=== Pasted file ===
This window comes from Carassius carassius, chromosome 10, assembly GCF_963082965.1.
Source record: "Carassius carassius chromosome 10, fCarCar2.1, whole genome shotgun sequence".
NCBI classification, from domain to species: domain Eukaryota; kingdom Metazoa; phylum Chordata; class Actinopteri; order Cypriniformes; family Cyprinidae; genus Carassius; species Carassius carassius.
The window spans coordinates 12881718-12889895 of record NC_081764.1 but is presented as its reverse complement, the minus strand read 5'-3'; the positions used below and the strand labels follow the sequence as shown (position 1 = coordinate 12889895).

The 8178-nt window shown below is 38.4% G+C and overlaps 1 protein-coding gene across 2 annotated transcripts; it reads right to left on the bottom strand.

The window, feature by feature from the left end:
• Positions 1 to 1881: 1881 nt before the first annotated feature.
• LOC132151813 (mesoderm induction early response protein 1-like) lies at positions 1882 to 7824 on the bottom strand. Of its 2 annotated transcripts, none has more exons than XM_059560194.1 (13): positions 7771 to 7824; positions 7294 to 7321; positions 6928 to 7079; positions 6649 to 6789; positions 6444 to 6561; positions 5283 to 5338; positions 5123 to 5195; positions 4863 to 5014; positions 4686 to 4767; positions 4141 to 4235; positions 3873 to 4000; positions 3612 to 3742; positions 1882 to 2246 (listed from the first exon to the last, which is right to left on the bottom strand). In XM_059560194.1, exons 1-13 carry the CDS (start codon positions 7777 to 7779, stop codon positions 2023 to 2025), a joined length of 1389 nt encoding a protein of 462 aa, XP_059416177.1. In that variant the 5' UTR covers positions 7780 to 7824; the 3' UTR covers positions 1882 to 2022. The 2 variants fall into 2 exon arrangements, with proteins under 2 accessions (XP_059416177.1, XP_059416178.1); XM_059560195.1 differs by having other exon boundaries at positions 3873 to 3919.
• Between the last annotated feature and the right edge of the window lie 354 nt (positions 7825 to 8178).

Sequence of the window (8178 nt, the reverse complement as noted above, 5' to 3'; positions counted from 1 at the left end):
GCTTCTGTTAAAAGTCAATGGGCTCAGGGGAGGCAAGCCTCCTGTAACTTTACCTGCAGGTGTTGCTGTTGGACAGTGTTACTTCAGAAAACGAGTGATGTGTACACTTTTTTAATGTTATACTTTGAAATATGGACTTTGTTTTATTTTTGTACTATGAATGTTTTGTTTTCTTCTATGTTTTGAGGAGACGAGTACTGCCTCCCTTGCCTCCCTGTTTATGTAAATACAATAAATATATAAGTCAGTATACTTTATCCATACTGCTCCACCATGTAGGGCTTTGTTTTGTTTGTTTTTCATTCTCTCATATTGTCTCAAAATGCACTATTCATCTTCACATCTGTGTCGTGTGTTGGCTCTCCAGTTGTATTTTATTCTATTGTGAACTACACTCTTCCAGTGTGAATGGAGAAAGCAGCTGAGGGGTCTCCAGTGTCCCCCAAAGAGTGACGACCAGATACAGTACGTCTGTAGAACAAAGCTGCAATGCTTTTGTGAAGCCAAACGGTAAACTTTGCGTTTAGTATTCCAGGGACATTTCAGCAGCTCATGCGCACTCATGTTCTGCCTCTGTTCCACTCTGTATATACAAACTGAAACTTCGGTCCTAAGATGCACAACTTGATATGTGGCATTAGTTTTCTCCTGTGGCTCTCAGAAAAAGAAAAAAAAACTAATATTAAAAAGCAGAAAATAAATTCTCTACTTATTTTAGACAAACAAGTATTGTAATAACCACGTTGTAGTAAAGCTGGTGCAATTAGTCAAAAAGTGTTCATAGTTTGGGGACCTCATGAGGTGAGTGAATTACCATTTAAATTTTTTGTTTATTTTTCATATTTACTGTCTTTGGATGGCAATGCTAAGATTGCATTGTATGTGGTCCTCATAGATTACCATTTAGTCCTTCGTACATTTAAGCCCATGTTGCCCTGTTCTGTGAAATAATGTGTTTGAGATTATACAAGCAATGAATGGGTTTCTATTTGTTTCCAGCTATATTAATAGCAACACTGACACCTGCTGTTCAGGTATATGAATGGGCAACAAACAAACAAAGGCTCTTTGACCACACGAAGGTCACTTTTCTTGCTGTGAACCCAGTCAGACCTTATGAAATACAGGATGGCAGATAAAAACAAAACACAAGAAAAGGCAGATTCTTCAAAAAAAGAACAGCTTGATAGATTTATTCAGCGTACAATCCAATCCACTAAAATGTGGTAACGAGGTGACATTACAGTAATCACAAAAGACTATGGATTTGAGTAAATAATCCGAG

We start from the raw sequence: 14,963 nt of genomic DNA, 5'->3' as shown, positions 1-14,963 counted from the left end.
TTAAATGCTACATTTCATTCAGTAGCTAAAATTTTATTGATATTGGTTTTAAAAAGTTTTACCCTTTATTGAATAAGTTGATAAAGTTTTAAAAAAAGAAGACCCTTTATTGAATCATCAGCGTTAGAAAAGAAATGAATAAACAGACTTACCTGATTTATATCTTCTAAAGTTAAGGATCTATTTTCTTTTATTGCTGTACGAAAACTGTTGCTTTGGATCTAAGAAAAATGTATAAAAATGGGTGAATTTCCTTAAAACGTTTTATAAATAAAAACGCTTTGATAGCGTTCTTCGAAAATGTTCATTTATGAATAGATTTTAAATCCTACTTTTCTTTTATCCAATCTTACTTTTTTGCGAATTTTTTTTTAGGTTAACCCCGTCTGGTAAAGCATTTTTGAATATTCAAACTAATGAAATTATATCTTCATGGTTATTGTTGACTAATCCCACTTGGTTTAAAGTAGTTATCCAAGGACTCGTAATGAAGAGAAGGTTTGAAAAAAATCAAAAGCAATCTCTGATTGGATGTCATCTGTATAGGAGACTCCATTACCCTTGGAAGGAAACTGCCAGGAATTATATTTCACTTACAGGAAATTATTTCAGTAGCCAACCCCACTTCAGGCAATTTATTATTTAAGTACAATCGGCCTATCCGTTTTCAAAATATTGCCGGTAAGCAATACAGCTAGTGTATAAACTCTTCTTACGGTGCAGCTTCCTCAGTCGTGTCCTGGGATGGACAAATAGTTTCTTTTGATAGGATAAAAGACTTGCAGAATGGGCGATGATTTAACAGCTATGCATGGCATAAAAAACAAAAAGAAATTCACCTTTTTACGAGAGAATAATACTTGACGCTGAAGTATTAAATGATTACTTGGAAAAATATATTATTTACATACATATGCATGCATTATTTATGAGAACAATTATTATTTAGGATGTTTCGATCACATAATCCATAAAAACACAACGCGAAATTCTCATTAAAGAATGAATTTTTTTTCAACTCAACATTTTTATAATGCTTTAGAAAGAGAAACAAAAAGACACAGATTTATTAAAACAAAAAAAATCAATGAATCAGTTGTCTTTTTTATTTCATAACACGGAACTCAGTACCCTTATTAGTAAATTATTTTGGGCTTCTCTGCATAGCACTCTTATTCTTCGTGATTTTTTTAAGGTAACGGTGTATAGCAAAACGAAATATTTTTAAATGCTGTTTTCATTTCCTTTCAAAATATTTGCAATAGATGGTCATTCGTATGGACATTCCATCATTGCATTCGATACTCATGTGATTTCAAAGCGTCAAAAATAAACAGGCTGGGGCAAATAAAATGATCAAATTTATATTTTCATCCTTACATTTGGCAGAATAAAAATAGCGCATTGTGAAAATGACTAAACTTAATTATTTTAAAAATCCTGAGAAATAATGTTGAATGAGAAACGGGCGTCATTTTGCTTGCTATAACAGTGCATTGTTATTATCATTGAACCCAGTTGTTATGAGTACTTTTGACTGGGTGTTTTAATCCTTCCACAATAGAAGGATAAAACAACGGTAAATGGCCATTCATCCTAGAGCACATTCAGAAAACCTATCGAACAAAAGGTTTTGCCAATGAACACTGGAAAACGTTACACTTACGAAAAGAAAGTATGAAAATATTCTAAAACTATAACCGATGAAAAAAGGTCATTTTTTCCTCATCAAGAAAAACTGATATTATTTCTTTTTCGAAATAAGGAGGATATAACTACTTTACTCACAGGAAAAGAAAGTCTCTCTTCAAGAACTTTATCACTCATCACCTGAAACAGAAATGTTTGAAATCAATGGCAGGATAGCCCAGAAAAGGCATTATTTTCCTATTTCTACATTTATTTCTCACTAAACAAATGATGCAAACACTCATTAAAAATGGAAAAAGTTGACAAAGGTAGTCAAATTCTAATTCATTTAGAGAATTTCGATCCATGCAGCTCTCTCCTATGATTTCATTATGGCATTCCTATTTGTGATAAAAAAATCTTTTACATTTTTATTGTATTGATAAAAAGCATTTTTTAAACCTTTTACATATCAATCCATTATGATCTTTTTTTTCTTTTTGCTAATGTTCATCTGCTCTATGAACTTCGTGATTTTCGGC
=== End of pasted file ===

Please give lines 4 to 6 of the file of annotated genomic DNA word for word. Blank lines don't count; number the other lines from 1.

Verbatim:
The window spans coordinates 12881718-12889895 of record NC_081764.1 but is presented as its reverse complement, the minus strand read 5'-3'; the positions used below and the strand labels follow the sequence as shown (position 1 = coordinate 12889895).

The 8178-nt window shown below is 38.4% G+C and overlaps 1 protein-coding gene across 2 annotated transcripts; it reads right to left on the bottom strand.

The window, feature by feature from the left end: